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Monday, April 4, 2005
Updated: April 6, 9:51 AM ET
Cold Pill

By Jon Coen
EXPN.com

The smell of sunblock hangs heavy in the air. Throngs of tanned souls lazily watch the action under a sweltering summer sun. The water is blue, the fans are stoked and free swag's aplenty. This is the summer surf contest scene. But not this contest. For the coldwater surf warriors of the Northeast, the fourth-annual Red Bull Icebreak, held April 1 in Nova Scotia, Canada, is an icebreak from the norm, a 32-degree test of a pro surfer's grit.

The day's lineup, determined by five regional qualifying events, was a thorough representation of the East Coast cold-water surf community. Riders from Maine, New Jersey, New York, North Carolina and Nova Scotia braved the freezing temps to drop in for top honors and a $4,500 first-place prize.

People actually surf in 32-degree water?

Yep. A chill in the water or a falling flurry doesn't stop the drive of Atlantic Ocean surfers, even during radical temperature shifts—from North Carolina to Newfoundland, the Atlantic has some of the greatest water temp differences in the world (August temps: Cape Hatteras, NC, 81 degrees. Anchor Brook, Newfoundland, 38 degrees).
The few, the brave, the cold ... A spectator's-eye view of the surfers competing in 32-degree Canadian Maritime lefts during the Red Bull Icebreak in Nova Scotia, April 1, 2005.
  Halifax, Nova Scotia, surfer Matt Healy spoke of ice in his local waters. Aside from the chill factor, he claims, "You gotta watch out for the chunks."

But how do the pros keep from freezing?

In recent years, wetsuit technology has helped keep surfers toasty in water down to the low 30's, but the truly dedicated adopt their own warming methods on extended sessions or particularly cold days. At this year's event, held at a remote Nova Scotia point, the Northeast's top pros discussed the insanity of dodging hypothermia in the lineup and brutal winters past.

"I drink as much as I can, and save up a good pee," laughs Brenden Petticrew, of Virginia Beach. "I try to get one out before I surf, and one pee once in the water."

Matt Keenan likes to do a few laps on the beach before surfing his homebreak of Ocean City, NJ. "I tried running around on the boulders to warm up, and I almost broke my ankles," he says of the rocky Canadian headland.

Wetsuits are not designed to keep you dry. They let water seep into your suit to be warmed by your body and the water, in turn, insulates you. Back in the days of archaic wetsuits (mid 80's) the old timers learned to bring a jug of hot water to dump in their suits before they paddled out.

It isn't any easier to float frontside when you're covered head-to-toe in rubber. Just ask the Icebreak's winner, Jesse Hines: "I hate surfing cold water," he says. "I surf in the winter only when it's really good."
Surfers are still pulling this old trick, although some have added new twists.

"I keep a five gallon water bottle, the kind they deliver to your house for drinking water," says Noah Snyder of North Carolina's Outer Banks. "I fill the whole thing with steaming, hot water and bring it to the beach. It's enough for three or four guys to fill up their suits."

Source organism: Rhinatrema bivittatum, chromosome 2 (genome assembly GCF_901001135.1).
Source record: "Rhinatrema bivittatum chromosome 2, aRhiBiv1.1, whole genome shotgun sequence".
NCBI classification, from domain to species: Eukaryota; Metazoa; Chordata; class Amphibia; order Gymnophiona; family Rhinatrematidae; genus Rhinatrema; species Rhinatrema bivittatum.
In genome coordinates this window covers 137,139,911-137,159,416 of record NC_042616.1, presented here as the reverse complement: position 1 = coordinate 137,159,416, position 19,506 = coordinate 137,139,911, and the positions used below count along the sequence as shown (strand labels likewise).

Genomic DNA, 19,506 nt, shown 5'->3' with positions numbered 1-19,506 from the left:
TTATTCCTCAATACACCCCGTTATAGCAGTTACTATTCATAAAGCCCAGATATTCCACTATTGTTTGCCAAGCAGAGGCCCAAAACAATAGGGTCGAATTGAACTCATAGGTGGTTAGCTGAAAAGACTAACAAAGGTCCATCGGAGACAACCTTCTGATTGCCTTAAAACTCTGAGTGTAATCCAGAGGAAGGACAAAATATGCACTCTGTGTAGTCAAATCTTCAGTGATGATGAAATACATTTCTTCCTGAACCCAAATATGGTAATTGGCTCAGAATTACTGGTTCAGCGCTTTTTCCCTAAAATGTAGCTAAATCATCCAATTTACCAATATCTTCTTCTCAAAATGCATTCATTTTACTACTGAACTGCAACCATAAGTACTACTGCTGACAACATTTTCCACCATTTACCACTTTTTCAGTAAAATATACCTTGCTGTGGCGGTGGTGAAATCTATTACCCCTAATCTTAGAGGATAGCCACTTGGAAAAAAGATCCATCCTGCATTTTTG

The coldest day Snyder ever surfed was, "Five degrees, in Buxton, NC, right after a trip to Costa Rica. Brrrrr."

Atlantic City's Frank Walsh is a big-time caffeine junky. "I've had times where I couldn't find any hot water," admits Walsh. "And I had to pour hot coffee in my suit." And in an absence of coffee, "There's always vodka. That stuff keeps you warm."

These surfers are hooked up with big time wetsuit sponsors, but So Cal-based designers don't know what it's like to take off your suit and have it freeze on the ground beside you, so winter warriors know the value of an out-of-water classic: the thick, one-piece Carhartt to pull on after the suit is pulled off. Pro Randy Townsend of Surf City, NJ, reclined on the boulders watching heats, sporting what construction workers call the "lifer" suit. If you own one, you're banging nails for life.

Florida's Ryan Carlson didn't finish top six, but he did turn heads and fire up the cold water with his arial attacks.
And the winner is ...

Not a Canuk, or a burly Maine surfer, but a Carolinian, Jesse Hines. Despite wearing more rubber than you'd find at a NASCAR race (6 mm suit, gloves, booties and a hood), and surfing a full day of freezing water, Jesse Hines tore the 200-yard lefts apart with the style of an artist and the aggression of a pirate.

"I hate surfing cold water." Jesse says. "I surf in the winter only when it's really good. And then I drive right back home in my wetsuit. The guys from Jersey and further north are way more dedicated."

For more information on the Icebreak, visit their website at http://www.redbullicebreak.com.

2005 RED BULL ICE BREAK FINAL STANDINGS
First Place -- Jesse Hines -- Outer Banks, North Carolina
Second Place -- Frank Walsh -- Longport, New Jersey
Third Place -- Sam Hammer -- Lavallette, New Jersey
Fourth Place -- Dean Randazzo -- Somer's Point, New Jersey
Fifth Place -- Matt Keenan -- Ocean City, New Jersey
Sixth Place -- Andrew Gesler -- Ocean City, New Jersey